Reappointment, Tenure, and Promotion: Criteria and Processes Relating to Other Faculty Personnel Actions | School of Theatre and Dance Faculty Handbook | Kent State University

Reappointment, Tenure, and Promotion: Criteria and Processes Relating to Other Faculty Personnel Actions

  1. Reappointment

    The policies and procedures for reappointment are included in the University policy and procedures regarding faculty reappointment (See, University Policy Register 3342-6-16). Each academic year reappointment guidelines for Kent and Regional Campus faculty are distributed by the Office of the Provost. Probationary tenure-track faculty members are reviewed by the School’s Ad Hoc RTP Committee.

    Overall Evaluation: The overall evaluation of a candidate for reappointment must include consideration of the faculty member's personal integrity and professional behavior as recognized by the University community. A sound ethical approach to all aspects of teaching, research, creative activity, publication, and the academic profession is expected of all who seek reappointment in the School. A candidate who fails to demonstrate likely success in the tenure process will be notified promptly that she/he will not be reappointed.

    Peer Review: Probationary faculty will provide, in consultation with the Director, two peer reviews (2) by faculty members and/or professionals with expertise in the field to evaluate the faculty member’s teaching performance. A written report of the evaluation is submitted to the faculty member for placement in his/ her reappointment file.  

    File:Probationary faculty will create an updated file that is submitted electronically via the online system designated by the University for this purpose. These materials are made available to the Ad Hoc RTP Committee. Each probationary faculty member is discussed by the committee, which then votes on the faculty member’s reappointment. Individual ballots are uploaded by each AD Hoc RTP Committee members through the online system designated by the University. The Director independently assesses the accomplishments of each probationary faculty member and forwards her/his recommendation and the committee's recommendation to the Dean.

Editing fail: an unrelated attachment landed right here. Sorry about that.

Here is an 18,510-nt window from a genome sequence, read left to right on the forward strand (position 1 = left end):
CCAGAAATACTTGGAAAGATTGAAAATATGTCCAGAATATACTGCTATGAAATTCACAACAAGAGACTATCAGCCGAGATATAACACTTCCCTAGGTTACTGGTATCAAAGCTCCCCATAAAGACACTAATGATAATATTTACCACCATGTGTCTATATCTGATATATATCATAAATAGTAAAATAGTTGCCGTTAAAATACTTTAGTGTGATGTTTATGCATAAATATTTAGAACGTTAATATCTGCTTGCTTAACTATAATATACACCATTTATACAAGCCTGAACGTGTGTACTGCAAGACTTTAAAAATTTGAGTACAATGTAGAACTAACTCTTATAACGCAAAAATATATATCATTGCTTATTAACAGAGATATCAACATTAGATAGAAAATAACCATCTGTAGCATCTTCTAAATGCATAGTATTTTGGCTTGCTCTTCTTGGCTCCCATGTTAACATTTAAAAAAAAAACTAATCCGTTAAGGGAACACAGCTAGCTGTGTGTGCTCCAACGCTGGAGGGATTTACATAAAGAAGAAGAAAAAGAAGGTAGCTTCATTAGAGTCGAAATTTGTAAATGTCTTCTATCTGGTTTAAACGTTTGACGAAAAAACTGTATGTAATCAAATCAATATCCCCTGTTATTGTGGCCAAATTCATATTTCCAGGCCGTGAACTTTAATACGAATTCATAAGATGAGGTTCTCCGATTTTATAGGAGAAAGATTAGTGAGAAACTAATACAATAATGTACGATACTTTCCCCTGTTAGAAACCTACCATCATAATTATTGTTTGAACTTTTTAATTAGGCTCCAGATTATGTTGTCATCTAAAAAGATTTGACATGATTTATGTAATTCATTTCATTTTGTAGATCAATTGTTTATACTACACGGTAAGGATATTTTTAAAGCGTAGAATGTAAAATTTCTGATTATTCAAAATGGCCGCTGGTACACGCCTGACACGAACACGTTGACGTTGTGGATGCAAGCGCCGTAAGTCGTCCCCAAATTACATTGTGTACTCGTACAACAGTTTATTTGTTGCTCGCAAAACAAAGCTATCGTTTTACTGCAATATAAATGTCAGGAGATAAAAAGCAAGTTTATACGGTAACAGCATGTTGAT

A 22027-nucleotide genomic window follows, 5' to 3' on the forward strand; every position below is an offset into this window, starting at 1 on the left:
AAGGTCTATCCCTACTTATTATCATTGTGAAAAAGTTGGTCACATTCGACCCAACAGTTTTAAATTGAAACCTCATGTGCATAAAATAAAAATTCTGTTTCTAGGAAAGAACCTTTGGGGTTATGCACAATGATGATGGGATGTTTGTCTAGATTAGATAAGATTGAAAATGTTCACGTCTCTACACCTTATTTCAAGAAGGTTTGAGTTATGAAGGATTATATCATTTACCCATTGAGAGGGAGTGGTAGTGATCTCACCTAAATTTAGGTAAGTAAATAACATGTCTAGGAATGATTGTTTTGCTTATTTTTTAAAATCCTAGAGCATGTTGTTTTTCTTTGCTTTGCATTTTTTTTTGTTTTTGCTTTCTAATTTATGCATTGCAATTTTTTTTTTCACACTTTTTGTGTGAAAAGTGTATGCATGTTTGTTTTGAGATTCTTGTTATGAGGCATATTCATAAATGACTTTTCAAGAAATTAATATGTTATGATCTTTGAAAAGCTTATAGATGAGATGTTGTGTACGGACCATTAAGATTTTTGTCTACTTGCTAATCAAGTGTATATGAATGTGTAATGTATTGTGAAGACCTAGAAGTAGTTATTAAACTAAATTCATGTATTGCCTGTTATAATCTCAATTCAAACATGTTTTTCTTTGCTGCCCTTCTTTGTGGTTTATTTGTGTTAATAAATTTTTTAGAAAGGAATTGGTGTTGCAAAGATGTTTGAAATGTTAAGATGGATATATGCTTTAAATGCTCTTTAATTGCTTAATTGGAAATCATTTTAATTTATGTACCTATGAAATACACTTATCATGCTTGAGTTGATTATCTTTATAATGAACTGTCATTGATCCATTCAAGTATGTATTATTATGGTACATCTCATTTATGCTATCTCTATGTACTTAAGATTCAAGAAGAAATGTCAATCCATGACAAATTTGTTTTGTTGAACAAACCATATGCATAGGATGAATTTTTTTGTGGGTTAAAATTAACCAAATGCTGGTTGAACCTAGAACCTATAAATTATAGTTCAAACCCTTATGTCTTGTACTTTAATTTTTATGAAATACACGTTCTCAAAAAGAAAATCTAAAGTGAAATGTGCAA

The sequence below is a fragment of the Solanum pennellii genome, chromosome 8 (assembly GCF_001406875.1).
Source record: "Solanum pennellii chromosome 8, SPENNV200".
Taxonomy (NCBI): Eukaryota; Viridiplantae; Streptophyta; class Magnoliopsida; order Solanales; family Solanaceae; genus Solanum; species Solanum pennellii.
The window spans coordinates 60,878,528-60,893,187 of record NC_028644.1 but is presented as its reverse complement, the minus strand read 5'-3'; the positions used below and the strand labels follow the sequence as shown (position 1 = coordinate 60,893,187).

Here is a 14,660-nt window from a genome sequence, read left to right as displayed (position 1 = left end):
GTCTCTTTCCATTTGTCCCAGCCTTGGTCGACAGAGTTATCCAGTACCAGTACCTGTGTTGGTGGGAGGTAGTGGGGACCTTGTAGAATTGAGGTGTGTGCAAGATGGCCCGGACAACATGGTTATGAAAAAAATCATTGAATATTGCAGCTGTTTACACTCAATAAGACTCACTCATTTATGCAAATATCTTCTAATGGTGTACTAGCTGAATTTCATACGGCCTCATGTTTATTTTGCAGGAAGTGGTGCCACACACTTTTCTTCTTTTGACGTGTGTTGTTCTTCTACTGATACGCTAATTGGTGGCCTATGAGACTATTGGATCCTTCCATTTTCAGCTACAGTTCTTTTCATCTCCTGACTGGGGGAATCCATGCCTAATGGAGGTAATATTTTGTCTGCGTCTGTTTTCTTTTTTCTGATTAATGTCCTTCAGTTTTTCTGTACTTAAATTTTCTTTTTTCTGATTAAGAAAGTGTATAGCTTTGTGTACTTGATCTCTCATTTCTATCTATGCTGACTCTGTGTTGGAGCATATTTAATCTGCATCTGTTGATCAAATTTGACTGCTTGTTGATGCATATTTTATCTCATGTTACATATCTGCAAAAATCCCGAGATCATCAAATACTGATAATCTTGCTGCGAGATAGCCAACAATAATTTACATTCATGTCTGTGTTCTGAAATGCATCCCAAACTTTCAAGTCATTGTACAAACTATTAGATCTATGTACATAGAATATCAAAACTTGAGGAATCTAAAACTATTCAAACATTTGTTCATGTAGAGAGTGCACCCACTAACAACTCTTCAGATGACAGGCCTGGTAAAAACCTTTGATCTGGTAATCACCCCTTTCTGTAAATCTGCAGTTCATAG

Feedback and Concerns: In the event that concerns about a candidate’s performance are raised during the reappointment process, the Ad Hoc RTP Committee and the Director shall provide detailed, prescriptive comments to serve as constructive feedback .If such concerns arise during a review that occurs after completion of three (3) full years in the probationary period, the Director, in consultation with the FAC, will advise and work with the candidate on a suitable, positive plan for realignment with the School’s tenure and promotion expectations; however, the candidate is solely responsible for her/his success in implementing this plan.

    Notification: Probationary faculty members who are not to be reappointed must be notified according to the schedule established in the Collective Bargaining Agreement. For faculty members whose appointment is on the Regional Campuses, recommendations on reappointment from the Director are forwarded to the Dean and the appropriate Regional Campus Dean.

    Planning: For probationary faculty, reappointment is contingent upon demonstration of adequate progress toward the requirements for tenure. The faculty member must have established and articulated short and long term plans for achieving these goals. For faculty members following the traditional tenure clock for Assistant Professors, the review after completion of three (3) full years in the probationary period at Kent State University is particularly critical. Upon completion of the third year of the probationary period, faculty reviewing a candidate for reappointment should consider the record of the candidate’s achievements to date. This record should be considered a predictor of future success. The hallmark of a successful candidate is a record of compelling evidence of impact upon the discourse of her/his discipline. This record can be demonstrated through review of the candidate’s research and creative activities, teaching and service.